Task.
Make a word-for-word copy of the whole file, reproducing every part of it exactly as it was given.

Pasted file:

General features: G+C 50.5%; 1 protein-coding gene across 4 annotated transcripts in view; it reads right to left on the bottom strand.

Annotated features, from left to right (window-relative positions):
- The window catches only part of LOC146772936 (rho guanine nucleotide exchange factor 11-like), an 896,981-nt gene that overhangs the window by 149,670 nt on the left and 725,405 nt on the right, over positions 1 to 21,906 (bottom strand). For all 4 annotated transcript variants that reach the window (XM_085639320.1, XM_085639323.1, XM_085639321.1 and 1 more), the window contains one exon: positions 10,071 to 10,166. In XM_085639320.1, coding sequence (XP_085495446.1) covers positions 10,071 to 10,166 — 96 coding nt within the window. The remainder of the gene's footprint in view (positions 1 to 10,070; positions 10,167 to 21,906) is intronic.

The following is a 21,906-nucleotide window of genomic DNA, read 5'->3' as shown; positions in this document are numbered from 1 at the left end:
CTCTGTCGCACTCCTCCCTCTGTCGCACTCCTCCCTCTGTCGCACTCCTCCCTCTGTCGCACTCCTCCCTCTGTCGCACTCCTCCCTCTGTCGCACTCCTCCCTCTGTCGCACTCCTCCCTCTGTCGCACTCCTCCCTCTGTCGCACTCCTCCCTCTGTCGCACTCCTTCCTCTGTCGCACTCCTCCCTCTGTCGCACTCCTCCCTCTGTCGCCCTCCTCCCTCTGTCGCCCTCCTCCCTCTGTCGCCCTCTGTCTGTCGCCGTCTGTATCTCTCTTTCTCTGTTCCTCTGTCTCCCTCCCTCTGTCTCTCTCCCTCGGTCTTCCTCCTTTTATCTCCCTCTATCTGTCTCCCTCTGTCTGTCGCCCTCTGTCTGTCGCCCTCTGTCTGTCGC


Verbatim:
General features: G+C 50.5%; 1 protein-coding gene across 4 annotated transcripts in view; it reads right to left on the bottom strand.

Annotated features, from left to right (window-relative positions):
- The window catches only part of LOC146772936 (rho guanine nucleotide exchange factor 11-like), an 896,981-nt gene that overhangs the window by 149,670 nt on the left and 725,405 nt on the right, over positions 1 to 21,906 (bottom strand). For all 4 annotated transcript variants that reach the window (XM_085639320.1, XM_085639323.1, XM_085639321.1 and 1 more), the window contains one exon: positions 10,071 to 10,166. In XM_085639320.1, coding sequence (XP_085495446.1) covers positions 10,071 to 10,166 — 96 coding nt within the window. The remainder of the gene's footprint in view (positions 1 to 10,070; positions 10,167 to 21,906) is intronic.

The following is a 21,906-nucleotide window of genomic DNA, read 5'->3' as shown; positions in this document are numbered from 1 at the left end:
CTCTGTCGCACTCCTCCCTCTGTCGCACTCCTCCCTCTGTCGCACTCCTCCCTCTGTCGCACTCCTCCCTCTGTCGCACTCCTCCCTCTGTCGCACTCCTCCCTCTGTCGCACTCCTCCCTCTGTCGCACTCCTCCCTCTGTCGCACTCCTCCCTCTGTCGCACTCCTTCCTCTGTCGCACTCCTCCCTCTGTCGCACTCCTCCCTCTGTCGCCCTCCTCCCTCTGTCGCCCTCCTCCCTCTGTCGCCCTCTGTCTGTCGCCGTCTGTATCTCTCTTTCTCTGTTCCTCTGTCTCCCTCCCTCTGTCTCTCTCCCTCGGTCTTCCTCCTTTTATCTCCCTCTATCTGTCTCCCTCTGTCTGTCGCCCTCTGTCTGTCGCCCTCTGTCTGTCGC